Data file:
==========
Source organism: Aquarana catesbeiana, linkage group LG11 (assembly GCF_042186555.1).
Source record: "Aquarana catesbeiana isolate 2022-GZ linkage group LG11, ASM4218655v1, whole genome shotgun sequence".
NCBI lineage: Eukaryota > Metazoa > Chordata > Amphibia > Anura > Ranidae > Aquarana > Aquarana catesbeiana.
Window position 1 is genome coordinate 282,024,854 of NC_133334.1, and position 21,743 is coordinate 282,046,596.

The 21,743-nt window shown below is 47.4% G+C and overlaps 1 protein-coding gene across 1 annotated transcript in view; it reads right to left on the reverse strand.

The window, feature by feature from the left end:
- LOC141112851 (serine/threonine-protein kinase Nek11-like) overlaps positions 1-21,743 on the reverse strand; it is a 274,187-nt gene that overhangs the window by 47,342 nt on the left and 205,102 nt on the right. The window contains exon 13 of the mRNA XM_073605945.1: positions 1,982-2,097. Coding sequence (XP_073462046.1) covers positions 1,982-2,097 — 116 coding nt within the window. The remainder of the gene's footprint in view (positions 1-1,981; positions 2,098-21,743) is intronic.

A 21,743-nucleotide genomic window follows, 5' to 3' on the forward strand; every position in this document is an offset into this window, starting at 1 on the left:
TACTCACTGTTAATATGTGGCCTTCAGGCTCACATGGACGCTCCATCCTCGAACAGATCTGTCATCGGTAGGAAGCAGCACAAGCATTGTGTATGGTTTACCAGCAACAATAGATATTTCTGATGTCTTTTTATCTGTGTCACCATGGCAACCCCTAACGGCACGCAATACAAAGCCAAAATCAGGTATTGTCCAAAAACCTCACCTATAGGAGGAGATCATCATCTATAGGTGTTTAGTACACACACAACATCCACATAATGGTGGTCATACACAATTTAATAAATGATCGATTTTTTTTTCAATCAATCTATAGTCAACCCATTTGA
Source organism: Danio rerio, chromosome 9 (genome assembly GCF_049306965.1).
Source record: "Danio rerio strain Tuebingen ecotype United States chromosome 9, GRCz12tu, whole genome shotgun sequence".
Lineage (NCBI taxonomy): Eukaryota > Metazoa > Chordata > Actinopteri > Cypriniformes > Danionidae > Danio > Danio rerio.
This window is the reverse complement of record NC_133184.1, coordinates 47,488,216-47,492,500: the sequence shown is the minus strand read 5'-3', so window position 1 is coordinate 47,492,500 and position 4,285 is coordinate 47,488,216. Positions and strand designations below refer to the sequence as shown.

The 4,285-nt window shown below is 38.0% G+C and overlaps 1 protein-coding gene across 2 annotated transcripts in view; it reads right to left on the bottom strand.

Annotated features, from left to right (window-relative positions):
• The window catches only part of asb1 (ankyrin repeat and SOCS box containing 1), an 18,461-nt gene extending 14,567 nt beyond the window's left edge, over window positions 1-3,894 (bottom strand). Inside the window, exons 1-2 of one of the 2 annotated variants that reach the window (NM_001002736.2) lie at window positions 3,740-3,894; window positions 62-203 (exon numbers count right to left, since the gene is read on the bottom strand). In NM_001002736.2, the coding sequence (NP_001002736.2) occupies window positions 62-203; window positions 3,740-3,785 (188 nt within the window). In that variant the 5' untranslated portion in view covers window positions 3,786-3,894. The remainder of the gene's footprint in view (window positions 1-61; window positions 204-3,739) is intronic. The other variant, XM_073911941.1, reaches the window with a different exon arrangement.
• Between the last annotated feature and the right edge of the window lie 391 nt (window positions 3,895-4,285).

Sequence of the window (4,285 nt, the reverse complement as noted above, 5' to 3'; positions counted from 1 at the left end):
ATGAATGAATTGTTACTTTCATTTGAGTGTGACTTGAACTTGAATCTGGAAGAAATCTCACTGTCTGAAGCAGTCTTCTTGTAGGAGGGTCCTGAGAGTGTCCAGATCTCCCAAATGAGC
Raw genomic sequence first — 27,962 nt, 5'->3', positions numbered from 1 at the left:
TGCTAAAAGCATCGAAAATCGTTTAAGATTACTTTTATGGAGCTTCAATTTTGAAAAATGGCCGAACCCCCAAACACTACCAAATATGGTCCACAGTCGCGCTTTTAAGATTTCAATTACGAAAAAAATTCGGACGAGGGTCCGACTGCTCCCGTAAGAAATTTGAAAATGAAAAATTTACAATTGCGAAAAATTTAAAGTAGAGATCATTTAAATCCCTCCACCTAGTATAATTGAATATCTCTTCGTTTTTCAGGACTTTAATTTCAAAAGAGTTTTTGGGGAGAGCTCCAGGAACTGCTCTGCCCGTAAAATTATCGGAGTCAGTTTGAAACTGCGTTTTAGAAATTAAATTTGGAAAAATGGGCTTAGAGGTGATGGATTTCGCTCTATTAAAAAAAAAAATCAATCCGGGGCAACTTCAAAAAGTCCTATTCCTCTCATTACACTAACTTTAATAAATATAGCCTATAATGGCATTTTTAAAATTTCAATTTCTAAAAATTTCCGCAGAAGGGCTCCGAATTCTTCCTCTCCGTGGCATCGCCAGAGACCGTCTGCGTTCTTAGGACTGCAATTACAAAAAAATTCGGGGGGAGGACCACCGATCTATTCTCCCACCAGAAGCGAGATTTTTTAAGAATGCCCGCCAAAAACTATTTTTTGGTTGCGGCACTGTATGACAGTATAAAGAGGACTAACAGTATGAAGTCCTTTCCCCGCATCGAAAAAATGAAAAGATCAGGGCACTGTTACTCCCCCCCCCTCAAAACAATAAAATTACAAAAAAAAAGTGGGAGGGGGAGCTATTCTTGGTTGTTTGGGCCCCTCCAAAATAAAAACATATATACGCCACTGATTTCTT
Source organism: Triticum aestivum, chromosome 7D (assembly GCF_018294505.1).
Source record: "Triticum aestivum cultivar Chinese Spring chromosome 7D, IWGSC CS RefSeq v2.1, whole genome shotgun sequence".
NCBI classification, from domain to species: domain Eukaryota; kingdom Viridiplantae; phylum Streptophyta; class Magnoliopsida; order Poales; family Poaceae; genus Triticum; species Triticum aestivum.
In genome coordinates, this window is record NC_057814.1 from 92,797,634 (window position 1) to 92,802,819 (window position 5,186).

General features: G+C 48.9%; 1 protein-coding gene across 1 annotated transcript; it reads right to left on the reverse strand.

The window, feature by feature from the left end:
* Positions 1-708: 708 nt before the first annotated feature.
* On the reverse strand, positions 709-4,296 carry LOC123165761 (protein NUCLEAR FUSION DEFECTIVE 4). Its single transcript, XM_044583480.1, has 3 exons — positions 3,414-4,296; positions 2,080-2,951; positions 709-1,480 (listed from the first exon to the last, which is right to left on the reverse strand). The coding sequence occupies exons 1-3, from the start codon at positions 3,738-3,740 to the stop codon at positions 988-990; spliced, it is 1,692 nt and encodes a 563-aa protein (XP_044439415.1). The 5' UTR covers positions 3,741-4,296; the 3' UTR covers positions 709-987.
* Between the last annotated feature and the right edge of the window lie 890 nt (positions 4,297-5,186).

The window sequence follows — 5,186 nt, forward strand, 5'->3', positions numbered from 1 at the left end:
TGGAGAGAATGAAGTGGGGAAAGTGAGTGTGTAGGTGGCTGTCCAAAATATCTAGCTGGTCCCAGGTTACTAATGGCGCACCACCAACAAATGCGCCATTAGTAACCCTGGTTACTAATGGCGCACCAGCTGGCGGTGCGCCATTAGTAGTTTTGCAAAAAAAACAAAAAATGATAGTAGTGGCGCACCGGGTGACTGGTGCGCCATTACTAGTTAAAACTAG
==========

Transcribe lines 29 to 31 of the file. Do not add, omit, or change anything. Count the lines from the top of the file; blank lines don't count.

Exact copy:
* On the reverse strand, positions 709-4,296 carry LOC123165761 (protein NUCLEAR FUSION DEFECTIVE 4). Its single transcript, XM_044583480.1, has 3 exons — positions 3,414-4,296; positions 2,080-2,951; positions 709-1,480 (listed from the first exon to the last, which is right to left on the reverse strand). The coding sequence occupies exons 1-3, from the start codon at positions 3,738-3,740 to the stop codon at positions 988-990; spliced, it is 1,692 nt and encodes a 563-aa protein (XP_044439415.1). The 5' UTR covers positions 3,741-4,296; the 3' UTR covers positions 709-987.
* Between the last annotated feature and the right edge of the window lie 890 nt (positions 4,297-5,186).

The window sequence follows — 5,186 nt, forward strand, 5'->3', positions numbered from 1 at the left end: